Infant (Must Reserve)
At 84 square miles, Santa Rosa Island is the second largest of the eight Channel Islands. There are two relatively high mountains on the island; Black Mountain, 1298 ft (396 m); and Soledad Peak 1574 ft (480 m).
Most of the island is covered by rolling hills. Steep and dramatic canyons, such as Lobo and Water Canyon, cut through the hills and open up to beautiful white sand beaches. Many miles of trails and roads are available for hiking exploration.
Santa Rosa Island Trip Options
A trip to Santa Rosa from the Ventura Harbor takes approximately two hours if the boat takes the northerly route, two hours and 15 minutes via the smoother and preferred southern route. If the boat is stopping at Scorpion Anchorage, or Prisoners Harbor, Santa Cruz Island, you can add an additional 30 minutes to the crossing.
Our preferred route takes a track along the south side on Santa Cruz Island because waters are usually much calmer there, however, the channel between Santa Cruz and Santa Rosa can be rough.
The longer ocean crossing provides an greater opportunity to view dolphins and in the summer months Blue & Humpback whales.
Landing at Santa Rosa is via a pier at Bechers Bay. Passengers will step from the boat to a landing and then climb a short flight of stairs to the top of the pier.
Santa Rosa Island has potable water for day visitors and campers. Water along with picnic tables and flushing toilets are located on the Coastal Road at the electrical buildings and in the campground area. Picnic tables are also located in the ranch area on the lawn. The buildings in the ranch area are closed to the public as they are research facilities for Cal State Channel Island.
Water Canyon Campground has 15 five person sites with wind barriers.
Archaeological discoveries include the remains of an ancient species of pygmy mammoth. Discovered in 1994, the fossil skeleton comprises the most complete specimen ever found.
Over 13,000 years of human habitation has also left its mark on the island. Until approximately 1820, a large population of Chumash people called Wima (Chumash name for Santa Rosa) home. In subsequent eras, European explorers, Aleut sea otter hunters, Chinese abalone fishermen, Spanish missionaries, Mexican and American ranchers and the US military have all left their mark on Wima. Remnants of these island inhabitants are still being found.
Santa Rosa lies just beyond Point Conception, so the weather is more like the Big Sur Coast than that of Southern California. Visitors should be prepared for cool and foggy days even in the summer. Strong winds are common year-round.
About 500 plant species have been identified on Santa Rosa, including six endemic species found nowhere else in the world, including a subspecies of Torrey Pine. Santa Rosa also hosts over 100 bird species, three mammal species (the largest being the endemic island fox), two amphibians and three reptile species.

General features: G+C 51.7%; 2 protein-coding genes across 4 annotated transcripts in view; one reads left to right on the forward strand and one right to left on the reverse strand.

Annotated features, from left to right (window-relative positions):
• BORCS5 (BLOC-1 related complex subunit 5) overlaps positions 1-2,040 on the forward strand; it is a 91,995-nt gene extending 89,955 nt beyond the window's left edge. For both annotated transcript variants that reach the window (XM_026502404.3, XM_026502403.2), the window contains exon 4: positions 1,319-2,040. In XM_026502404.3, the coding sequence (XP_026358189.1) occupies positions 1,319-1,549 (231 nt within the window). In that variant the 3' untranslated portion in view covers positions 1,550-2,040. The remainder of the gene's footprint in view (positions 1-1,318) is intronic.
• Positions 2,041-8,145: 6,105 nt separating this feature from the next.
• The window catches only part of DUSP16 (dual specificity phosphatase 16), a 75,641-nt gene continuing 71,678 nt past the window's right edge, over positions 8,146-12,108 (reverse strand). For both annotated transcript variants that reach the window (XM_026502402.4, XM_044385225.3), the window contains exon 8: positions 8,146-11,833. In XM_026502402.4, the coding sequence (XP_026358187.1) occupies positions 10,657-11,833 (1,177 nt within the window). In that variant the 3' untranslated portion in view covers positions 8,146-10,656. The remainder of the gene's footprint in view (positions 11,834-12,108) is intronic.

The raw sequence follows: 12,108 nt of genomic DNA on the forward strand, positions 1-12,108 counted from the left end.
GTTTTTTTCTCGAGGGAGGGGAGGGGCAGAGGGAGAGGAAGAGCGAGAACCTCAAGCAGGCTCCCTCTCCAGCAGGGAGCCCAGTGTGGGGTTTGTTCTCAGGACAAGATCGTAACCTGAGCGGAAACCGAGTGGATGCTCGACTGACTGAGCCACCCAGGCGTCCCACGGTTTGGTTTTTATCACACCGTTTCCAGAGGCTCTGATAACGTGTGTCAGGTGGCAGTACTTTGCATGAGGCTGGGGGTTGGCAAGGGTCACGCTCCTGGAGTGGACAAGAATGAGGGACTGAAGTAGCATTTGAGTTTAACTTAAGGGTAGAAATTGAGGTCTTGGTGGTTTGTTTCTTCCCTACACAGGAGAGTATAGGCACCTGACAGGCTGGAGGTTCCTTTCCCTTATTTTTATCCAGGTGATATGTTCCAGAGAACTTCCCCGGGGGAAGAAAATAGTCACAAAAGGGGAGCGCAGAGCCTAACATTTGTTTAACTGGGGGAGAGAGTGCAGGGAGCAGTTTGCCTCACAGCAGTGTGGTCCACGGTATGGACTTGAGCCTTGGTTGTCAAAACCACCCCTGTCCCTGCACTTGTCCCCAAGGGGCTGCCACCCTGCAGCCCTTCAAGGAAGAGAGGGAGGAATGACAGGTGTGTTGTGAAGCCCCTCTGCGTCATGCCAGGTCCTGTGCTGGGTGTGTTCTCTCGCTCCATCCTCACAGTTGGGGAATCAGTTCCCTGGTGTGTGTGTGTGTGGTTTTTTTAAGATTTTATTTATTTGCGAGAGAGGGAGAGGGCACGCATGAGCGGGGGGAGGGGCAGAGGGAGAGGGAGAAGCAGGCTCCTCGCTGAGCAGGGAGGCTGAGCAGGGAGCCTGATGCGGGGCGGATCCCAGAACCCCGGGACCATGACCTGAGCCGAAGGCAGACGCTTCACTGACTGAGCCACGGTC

February – March
December through mid- February, southbound migrating Gray whales can often be observed during Channel crossings. Gray whales often pass near the islands and traverse the channels between them as they travel south, bound for the warm waters of Mexico. During the northbound direction of their journey, they frequently pass closer to the mainland.
During a normal year of rainfall wildflowers are best viewed in late winter and spring. Some plants like gum plant, buckwheat and poppies continue to bloom during the summer.
In Spring months, the grasslands of Santa Rosa are green and the native flowers in bloom. The Cherry Canton trail is an excellent places to see wildflowers. For Campers, Carrington Point is an excellent place to view the bloom on Santa Rosa Island. Intensity and duration of the bloom differs a bit each year due to varied rainfall and temperature.
Photo by Doug Mangum
June – September
Sea conditions during summer and early fall are often ideal for visiting Santa Rosa. Sea temperatures during warmer months may reach the upper 60’s. Endemic island wildflowers including island buckwheat and asters are in bloom.
During summer and fall, Island Packers offers regular transportation to Santa Rosa, departing 3 times per week. During summer months, there is a heightened chance of seeing Blue or Humpback Whales in the deep water, during crossings to and from Santa Rosa Island.
October – November
A late “Second Summer” season is often enjoyed on the Channel Islands. Sea conditions are generally agreeable, crowds are fewer and pleasant weather is the norm. Locals often wait for October to head out to the islands.